This Court noted the question before it was not easily answered, but concluded that any doubt must be resolved in favor of the constitutionality of the statute and that great weight should be accorded to the action of a coordinate branch of government. Based on the above rationale, this Court found that an unconstitutional debt was not created by the use of a special fund. Implicit in that decision is the fact that additional funding would have to be created in order to fund those projects which had been previously funded by revenue which would be going to the special fund. Id. O'Brien makes it clear that the important question is whether the funding for the bonds creates an unconstitutional debt, not how will other projects originally funded by the special fund continue to be funded.

        Additionally, the respondent points out that in fiscal years 1986-89 the lottery net profits were transferred to the general revenue of the State. Therefore, the respondent contends that historically the lottery funds have been made a part of the general revenue fund. However, as the respondent acknowledges, since 1990 the profits have not been made part of the general revenue fund, but instead have been allocated to purposes set forth in W. Va. Code, 29-22-18(f) [1990]: (1) the lottery education fund; (2) the lottery senior citizens fund and (3) the commerce division (division of tourism and parks).See footnote 4 Furthermore, the legislature was very clear when it stated that the "revenues received or earned by the lottery education fund . . . shall not be treated . . . as part of the general revenue of the state." W. Va. Code, 29-22-18(g) [1990], in relevant part. Additionally, the language which states that the lottery revenues are not to be treated as part of the general revenue of the State remains in W. Va. Code, 29-22-18 even after it was amended by S.B. 1008.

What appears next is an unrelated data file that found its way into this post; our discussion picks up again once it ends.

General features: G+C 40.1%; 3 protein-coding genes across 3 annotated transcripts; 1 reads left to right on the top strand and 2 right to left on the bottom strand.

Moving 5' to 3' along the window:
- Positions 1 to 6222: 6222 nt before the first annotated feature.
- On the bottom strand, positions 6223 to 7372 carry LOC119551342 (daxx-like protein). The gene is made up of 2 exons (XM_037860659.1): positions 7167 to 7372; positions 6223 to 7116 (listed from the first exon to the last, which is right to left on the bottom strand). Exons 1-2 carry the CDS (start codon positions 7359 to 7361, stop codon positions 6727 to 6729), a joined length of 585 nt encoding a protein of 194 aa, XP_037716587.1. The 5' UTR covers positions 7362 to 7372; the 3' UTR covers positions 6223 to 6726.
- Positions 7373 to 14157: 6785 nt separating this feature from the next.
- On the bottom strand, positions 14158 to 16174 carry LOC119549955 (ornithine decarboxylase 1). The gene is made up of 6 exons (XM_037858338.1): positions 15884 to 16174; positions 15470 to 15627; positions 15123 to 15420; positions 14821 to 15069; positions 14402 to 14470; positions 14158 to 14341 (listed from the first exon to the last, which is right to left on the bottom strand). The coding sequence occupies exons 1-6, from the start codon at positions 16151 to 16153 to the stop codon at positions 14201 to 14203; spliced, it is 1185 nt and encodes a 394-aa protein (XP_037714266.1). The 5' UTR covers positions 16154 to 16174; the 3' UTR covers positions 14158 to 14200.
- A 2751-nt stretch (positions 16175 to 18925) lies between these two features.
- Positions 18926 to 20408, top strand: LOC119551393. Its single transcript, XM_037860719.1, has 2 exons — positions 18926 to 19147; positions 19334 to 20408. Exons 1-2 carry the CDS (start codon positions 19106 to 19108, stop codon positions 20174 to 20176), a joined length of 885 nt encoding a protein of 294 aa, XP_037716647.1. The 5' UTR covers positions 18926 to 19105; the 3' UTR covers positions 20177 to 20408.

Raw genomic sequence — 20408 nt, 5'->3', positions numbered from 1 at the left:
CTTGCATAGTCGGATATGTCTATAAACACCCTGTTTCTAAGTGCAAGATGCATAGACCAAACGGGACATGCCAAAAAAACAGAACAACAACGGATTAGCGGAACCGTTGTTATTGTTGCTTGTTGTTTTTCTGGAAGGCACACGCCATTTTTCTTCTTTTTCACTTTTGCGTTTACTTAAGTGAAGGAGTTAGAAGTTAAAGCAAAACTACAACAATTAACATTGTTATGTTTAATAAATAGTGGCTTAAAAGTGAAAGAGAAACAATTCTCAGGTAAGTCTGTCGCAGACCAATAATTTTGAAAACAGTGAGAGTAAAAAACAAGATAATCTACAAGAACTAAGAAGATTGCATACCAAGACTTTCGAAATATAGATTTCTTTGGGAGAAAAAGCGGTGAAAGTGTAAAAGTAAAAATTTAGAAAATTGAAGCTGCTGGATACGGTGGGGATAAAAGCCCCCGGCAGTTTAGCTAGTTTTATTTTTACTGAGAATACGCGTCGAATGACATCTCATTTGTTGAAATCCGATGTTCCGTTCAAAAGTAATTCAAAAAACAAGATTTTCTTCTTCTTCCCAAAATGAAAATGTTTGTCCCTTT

Lastly, the respondent contends that the revenue from the lottery is constantly changing so there is no guarantee that the profits will support the amount needed yearly to fund debt service. The respondent argues that if the profits fell short, the legislature could be forced to appropriate funds from the general revenue for debt service, thus violating the constitution.

        In the event that the lottery profits would be insufficient to pay the debt service on the bonds, the legislature amended W. Va. Code, 29-22-18 in S.B. 1008 to address this issue. W. Va. Code, 29-22-18(h) [1994], as found in S.B. 1008, states, in pertinent part:

        That in the event there are insufficient funds available in any month to transfer the amount required to be transferred pursuant to this subsection to the school debt service fund, the deficiency shall be added to the amount transferred in the next succeeding month in which revenues are available to transfer said deficiency: And provided further, That a lien on the proceeds of the state lottery fund up to a maximum amount equal to the projected annual principal, interest and coverage ratio requirements, not to exceed twenty-seven million dollars annually, may be granted by the authority in favor of the bonds issued by the authority which are secured by the net lottery profits.

The legislature has taken steps to insure that the debt service on the school revenue bonds will not be paid out of the general revenue fund.

        In summary, the school building debt service fund, described in W. Va. Code, 29-22-18 [1994] as consisting of monies allocated from the net profits of the West Virginia Lottery, may be used to liquidate the School Building Authority's revenue bonds. This method of funding the School Building Authority's revenue bonds does not violate section 4 of article X of the West Virginia Constitution since the monies allocated to the school building debt service fund are a new revenue source and since the legislature specifically provided in W. Va. Code, 29-22-18 [1990 and 1994] that the net profits from the West Virginia Lottery are not to be treated as part of the general revenue of the State.

III